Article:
New Entrepreneurs Find Gaps in Old Industries, If They Know How to Look

3 minute read

Finding a new
gap in an old industry may be just the foot in the door that aspiring business
people need to leverage their way into a market that stokes their talents and
stirs their passions. The older generation of business leaders have an uncanny
knack for developing unbreakable habits, and sometimes it’s the young
up-and-comers who are able to exploit a gap that the old guard didn’t even know
was there.

Here are a
few ways to find the voids in existing industries, and to make the solution
your own profitable niche.

Keep Up With
Changing Legislation and Regulations

When laws and
regulations change, industries must change with them. In many cases, industry
leaders spend more time trying to fight new regulations than they do trying to
form a plan to adapt and succeed under the revised guidelines. Changes in laws
provide a valuable opportunity for entrepreneurs to identify and fill gaps in
their industry that simply didn’t exist before the new regulations were in
place.

For example,
Title VI of the Clean Air Act and the Environmental Protection Agency’s
Montreal Protocol mandates the incremental phasing out of ozone depleting
chemicals that were commonly found in refrigerants since the invention of air
conditioning.

This is just
one component of a much larger ecological trend in the private sector, but it
forced unprecedented change in the industry and gave savvy entrepreneurs an
opportunity to come up with cooling mechanisms that did not emit these harmful
chemicals.

Once they
found the solution, they could sell their new products and services to major,
global corporations like Honeywell, who needed to retrofit their machines
to stay in compliance.

Listen to
Customer Complaints

Spotting a
problem in an industry is often as simple as listening to disgruntled
customers. Why do they dread dealing with the companies that dominate that
industry? Listening used to require expensive, complicated polling and market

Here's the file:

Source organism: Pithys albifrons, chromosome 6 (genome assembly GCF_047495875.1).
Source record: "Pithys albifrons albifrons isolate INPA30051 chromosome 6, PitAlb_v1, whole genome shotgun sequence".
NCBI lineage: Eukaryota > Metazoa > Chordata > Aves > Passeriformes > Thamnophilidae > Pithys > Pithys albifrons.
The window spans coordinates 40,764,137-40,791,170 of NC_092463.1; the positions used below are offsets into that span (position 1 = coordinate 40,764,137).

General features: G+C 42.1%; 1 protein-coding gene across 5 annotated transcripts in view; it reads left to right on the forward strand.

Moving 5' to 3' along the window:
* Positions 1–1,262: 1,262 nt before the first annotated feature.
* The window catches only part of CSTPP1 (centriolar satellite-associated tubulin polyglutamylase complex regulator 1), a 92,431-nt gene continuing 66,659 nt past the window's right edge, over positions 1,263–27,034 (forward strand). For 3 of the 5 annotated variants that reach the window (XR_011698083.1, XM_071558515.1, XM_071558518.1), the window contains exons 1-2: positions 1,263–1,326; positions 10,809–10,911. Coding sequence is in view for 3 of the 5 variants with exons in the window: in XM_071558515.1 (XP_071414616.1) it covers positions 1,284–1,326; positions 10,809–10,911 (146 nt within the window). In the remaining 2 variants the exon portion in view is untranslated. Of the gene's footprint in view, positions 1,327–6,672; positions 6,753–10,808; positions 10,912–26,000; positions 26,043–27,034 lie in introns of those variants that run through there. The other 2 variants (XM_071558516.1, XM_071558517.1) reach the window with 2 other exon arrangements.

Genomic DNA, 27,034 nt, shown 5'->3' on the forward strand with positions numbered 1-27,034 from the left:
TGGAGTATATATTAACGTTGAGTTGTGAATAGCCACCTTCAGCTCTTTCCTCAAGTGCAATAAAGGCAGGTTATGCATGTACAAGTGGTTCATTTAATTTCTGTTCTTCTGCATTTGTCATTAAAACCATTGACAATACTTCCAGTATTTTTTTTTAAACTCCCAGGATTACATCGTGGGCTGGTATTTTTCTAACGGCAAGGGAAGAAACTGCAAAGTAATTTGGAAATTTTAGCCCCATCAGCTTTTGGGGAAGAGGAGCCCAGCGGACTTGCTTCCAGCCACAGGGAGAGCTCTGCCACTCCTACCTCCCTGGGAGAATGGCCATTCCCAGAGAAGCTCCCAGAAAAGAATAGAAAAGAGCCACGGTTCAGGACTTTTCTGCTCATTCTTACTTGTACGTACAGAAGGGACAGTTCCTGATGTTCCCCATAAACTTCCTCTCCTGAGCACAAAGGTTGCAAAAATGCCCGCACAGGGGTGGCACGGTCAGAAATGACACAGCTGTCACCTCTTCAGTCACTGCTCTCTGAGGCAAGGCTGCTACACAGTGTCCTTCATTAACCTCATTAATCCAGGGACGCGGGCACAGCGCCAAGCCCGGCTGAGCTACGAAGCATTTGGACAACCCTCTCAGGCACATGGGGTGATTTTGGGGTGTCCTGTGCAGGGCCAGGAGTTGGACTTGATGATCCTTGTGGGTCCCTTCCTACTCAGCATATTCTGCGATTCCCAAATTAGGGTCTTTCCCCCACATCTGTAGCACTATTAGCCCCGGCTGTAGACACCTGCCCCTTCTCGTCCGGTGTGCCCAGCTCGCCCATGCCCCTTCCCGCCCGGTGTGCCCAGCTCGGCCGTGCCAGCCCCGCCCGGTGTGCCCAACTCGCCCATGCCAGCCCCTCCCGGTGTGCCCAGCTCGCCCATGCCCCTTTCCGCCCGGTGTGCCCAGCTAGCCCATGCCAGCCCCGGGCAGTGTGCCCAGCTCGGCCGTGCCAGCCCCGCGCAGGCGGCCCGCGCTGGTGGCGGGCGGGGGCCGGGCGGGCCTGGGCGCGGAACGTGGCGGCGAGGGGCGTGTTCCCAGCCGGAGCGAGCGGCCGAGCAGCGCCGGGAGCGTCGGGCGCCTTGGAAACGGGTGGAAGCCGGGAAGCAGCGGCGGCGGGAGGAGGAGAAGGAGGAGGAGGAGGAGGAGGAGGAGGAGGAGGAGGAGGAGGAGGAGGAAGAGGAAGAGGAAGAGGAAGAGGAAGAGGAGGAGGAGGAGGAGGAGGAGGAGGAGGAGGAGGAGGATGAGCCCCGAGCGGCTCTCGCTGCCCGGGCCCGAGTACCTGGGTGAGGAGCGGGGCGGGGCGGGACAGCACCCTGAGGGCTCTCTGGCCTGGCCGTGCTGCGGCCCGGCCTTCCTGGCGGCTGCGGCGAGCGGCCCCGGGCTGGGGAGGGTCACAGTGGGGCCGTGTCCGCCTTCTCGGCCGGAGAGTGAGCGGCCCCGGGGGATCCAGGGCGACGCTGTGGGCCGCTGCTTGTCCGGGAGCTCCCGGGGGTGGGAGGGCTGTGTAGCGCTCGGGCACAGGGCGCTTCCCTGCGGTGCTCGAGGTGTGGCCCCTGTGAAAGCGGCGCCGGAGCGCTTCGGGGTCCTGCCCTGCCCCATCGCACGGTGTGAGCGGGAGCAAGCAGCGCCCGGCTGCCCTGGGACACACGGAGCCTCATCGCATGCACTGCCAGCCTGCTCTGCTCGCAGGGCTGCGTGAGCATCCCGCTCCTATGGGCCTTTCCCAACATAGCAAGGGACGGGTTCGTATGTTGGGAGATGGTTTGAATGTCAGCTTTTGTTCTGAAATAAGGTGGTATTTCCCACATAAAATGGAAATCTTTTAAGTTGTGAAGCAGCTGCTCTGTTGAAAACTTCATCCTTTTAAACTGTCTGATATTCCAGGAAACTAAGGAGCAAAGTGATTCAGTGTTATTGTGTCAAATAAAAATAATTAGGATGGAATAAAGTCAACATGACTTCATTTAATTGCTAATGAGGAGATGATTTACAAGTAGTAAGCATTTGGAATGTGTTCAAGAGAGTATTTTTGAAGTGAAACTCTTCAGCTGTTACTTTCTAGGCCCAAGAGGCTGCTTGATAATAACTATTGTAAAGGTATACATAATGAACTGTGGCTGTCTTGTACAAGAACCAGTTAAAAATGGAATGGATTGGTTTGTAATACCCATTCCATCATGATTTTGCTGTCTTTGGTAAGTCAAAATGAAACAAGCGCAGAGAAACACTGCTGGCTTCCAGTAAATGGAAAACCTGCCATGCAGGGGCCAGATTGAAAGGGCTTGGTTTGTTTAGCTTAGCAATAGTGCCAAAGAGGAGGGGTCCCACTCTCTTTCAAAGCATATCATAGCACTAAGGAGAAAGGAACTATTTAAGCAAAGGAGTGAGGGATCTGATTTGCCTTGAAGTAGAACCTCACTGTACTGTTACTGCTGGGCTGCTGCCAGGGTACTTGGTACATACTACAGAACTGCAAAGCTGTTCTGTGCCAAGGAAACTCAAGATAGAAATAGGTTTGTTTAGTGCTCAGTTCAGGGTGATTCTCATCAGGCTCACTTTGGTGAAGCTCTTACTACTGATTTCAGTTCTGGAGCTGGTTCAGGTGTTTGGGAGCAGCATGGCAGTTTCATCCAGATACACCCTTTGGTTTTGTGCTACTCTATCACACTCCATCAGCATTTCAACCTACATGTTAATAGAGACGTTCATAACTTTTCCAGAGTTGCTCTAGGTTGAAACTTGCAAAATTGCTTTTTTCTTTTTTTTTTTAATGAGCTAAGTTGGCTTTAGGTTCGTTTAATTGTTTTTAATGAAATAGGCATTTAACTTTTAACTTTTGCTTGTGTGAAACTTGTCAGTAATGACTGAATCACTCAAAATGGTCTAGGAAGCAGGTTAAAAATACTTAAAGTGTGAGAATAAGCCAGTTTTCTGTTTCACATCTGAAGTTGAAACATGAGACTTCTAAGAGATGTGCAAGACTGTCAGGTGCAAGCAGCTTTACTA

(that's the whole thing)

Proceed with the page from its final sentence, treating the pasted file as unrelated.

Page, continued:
research. Now, all you need is a Twitter account and a free social media
management tool like Hootsuite.

When
customers are annoyed, ignored and fed up with
endless, automated “press 1 for this" customer service black
holes, they often find empowerment through social media. Social media enables them
to bring their situation to light, to warn others about their experience or
simply to rant and vent. By monitoring hashtags from disgruntled
customers, a sly entrepreneur might spot a pattern in repeated complaints — and
therefore, he or she may spot an opening.

For example,
since the mobile phone industry is a genuine oligopoly, it has
historically been associated with very little price competition and
abysmal customer service. For years, customer complaints landed on
deaf ears at mobile providers who had their customers locked into contracts
that were too expensive for them to break.

With the rise
of social media, those complaints migrated over to Twitter and Facebook, where
they were heard by companies such as Ting, which is now enjoying incredible
success, offers à la carte options without a contract, and promises
prompt, no-transfer customer service with real people.

Look for
Unnecessary Middlemen

Middlemen
take a cut and cause prices to increase. Wherever you can eliminate them, you
can offer the same product or service at a lower price.

Take the
example of a British entrepreneur who relied on experiences with his own
physical imperfections. His poor vision led him to repeatedly pay for glasses
that he could barely afford. He contacted manufacturers directly and realized
that they would ship right to him if he asked — at a much lower price. His
eyewear business, which pairs buyers with manufacturers willing to sell direct,
now sells a pair of glasses every few minutes.

Gaps can be
found by cutting out redundant middlemen, by pouncing on opportunities
presented by changes in laws or just through good old-fashioned listening to
unhappy customers (old-fashioned listening with new technology).

It is
difficult for new entrepreneurs to take on corporate behemoths or to invent a
new product from scratch, but by identifying a problem and owning the solution,
a smart, ambitious entrepreneur can stake his or her claim to any industry
right out of the gate.

Have you
discovered a way to innovate your industry? Leave your comments below!

Marcela De
Vivo is the CEO of 
Gryffin
Media
, an online
marketing company that specializes in SEO, Social Media, Analytics and much
more.

Young Entrepreneur
Council (YEC)
is an invite-only organization
comprised of the world’s most promising young entrepreneurs. In partnership
with Citi, YEC recently launched
StartupCollective, a free virtual mentorship
program.